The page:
People watch the massive tidal bore in Haining, Zhejiang province, yesterday. The natural spectacle happened hours after the total solar eclipse and was caused by the impact of gravity from the moon upon the ocean. Shen Da
For people not able to witness yesterday's once-in-a-century eclipse, the world's largest tidal phenomenon was a close second.
While millions looked toward the sky to view the eclipse, tens of thousands gathered at Haining of Zhejiang province to watch the extraordinary surging tide of the Qiantang River.
The tidal bore, as it is known, is caused by the moon's gravity pulling large amounts of water into a narrow river. Because of the funneling effect, the tide rushes back upstream in a fast-moving wall of water.
Though tidal bores occur around the world, the only known place in China is the Qiantang River, where the peculiar bottleneck shape of Hangzhou Bay creates the world's tallest tidal bore - up to 9 m in height.
Because July 22 this year fell on the same day of the Chinese lunar calendar when the spring tide usually appears on the Qiantang River, many believed the largest tidal bore of 2009 could occur a few hours after the sun and moon fell into perfect alignment.
With the combination of the eclipse and the tidal bore once in hundreds of years, Haning became a popular place for astronomy lovers who paid a double-benefit trip here for the big event.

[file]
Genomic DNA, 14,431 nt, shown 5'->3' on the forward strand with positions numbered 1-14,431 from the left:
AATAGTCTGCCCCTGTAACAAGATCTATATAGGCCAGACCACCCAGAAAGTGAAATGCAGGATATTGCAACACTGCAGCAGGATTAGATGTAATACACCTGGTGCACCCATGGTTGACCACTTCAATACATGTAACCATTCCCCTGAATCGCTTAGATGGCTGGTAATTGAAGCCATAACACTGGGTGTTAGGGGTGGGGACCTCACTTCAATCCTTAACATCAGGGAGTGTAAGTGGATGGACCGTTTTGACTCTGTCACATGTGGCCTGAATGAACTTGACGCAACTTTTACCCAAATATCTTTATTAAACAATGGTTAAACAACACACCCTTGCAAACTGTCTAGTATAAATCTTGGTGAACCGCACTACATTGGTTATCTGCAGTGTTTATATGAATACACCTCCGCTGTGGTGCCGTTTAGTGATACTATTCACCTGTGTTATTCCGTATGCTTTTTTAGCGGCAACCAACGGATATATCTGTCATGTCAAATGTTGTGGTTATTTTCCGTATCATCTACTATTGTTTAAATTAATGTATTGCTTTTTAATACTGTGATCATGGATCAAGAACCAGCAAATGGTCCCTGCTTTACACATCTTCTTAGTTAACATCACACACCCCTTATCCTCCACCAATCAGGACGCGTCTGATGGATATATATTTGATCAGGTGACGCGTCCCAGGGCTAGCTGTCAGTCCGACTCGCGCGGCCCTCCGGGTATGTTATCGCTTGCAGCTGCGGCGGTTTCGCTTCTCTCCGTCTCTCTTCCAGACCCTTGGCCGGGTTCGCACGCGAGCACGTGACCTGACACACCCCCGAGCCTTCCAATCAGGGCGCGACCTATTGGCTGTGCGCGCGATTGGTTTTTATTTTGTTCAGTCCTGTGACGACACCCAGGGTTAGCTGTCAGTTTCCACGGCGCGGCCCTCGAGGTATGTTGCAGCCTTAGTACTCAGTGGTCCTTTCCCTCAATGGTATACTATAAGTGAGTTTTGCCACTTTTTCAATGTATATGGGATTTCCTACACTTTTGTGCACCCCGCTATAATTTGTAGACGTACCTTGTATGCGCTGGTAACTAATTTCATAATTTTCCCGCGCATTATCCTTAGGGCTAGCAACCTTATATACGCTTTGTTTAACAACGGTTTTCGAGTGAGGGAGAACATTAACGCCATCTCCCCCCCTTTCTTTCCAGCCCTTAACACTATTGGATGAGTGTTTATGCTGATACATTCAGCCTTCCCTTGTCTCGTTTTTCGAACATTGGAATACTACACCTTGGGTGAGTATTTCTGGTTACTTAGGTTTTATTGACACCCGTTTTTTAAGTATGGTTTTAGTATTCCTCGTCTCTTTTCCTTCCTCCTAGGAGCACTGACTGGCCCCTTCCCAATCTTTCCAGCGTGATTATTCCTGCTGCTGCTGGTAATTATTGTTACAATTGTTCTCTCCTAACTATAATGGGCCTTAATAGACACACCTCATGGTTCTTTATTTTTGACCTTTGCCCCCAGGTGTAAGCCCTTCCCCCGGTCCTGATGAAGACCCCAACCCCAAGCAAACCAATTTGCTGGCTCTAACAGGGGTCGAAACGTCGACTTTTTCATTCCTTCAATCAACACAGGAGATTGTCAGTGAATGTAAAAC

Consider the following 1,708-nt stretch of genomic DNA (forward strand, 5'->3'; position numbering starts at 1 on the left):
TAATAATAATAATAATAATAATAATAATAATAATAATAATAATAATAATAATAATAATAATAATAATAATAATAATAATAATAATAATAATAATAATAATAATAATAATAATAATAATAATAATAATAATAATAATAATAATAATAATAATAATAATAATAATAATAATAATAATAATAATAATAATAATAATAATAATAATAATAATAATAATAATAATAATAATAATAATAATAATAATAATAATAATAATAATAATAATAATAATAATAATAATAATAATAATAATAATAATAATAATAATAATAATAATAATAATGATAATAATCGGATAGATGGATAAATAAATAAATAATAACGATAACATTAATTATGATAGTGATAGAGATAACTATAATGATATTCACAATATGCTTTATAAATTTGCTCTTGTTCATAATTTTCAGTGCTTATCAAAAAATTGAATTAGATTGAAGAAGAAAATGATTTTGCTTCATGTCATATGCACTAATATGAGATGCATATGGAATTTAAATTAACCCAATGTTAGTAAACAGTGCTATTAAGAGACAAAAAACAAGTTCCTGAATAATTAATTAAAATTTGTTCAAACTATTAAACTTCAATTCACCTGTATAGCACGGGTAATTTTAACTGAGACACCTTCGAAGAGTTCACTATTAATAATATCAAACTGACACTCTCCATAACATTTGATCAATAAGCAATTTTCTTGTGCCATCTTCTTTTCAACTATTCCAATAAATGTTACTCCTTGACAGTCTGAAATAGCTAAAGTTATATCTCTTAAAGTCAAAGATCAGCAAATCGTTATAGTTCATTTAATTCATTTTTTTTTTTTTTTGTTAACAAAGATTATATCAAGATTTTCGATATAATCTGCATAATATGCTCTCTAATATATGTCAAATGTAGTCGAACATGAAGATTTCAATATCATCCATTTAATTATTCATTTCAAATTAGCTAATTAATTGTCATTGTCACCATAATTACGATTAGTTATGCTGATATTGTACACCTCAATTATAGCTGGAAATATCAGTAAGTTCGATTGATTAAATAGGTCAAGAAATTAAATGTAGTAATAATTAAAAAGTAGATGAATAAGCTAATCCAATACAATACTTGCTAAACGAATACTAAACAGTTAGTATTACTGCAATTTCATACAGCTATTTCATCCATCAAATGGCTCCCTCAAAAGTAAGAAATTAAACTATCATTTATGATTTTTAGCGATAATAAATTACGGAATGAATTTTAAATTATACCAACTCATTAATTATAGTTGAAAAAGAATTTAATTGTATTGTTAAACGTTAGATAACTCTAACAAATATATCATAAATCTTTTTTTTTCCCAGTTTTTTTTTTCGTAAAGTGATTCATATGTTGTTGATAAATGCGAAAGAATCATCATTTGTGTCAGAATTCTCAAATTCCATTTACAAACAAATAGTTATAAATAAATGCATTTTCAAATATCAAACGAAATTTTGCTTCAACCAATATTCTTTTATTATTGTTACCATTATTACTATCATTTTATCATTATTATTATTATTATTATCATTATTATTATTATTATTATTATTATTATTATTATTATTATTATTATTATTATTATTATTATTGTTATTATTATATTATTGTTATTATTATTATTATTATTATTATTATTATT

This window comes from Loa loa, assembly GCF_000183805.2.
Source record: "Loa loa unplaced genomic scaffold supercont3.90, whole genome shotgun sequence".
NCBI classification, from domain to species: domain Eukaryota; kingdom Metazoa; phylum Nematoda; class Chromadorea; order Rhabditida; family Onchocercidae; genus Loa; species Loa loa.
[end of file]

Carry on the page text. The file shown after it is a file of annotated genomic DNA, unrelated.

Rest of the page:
Local media reported hotels and inns in Haining were all booked, and Haining authorities were fully prepared for receiving tourists from home and abroad.
People in Guangzhou yesterday visited temples to avoid misfortune during the solar eclipse.
"When I was a child, I was told praying for blessings in a temple is a must during phenomena like lunar and solar eclipses," said 62-year-old Liang Meifeng.
She also asked family members to eat vegetarian food yesterday.
"Traditionally, both praying and having vegetarian food can help us avoid misfortune and bring about peace to families after the eclipse," she said.
At the downtown Liurong temple, dozens of locals prayed for blessings yesterday morning during a partial solar eclipse.
Although scientists had said no direct relation exists between the natural phenomenon and misfortune, "we see more visitors (during an eclipse)", said a worker at the temple surnamed Huang.
(China Daily 07/23/2009 page3)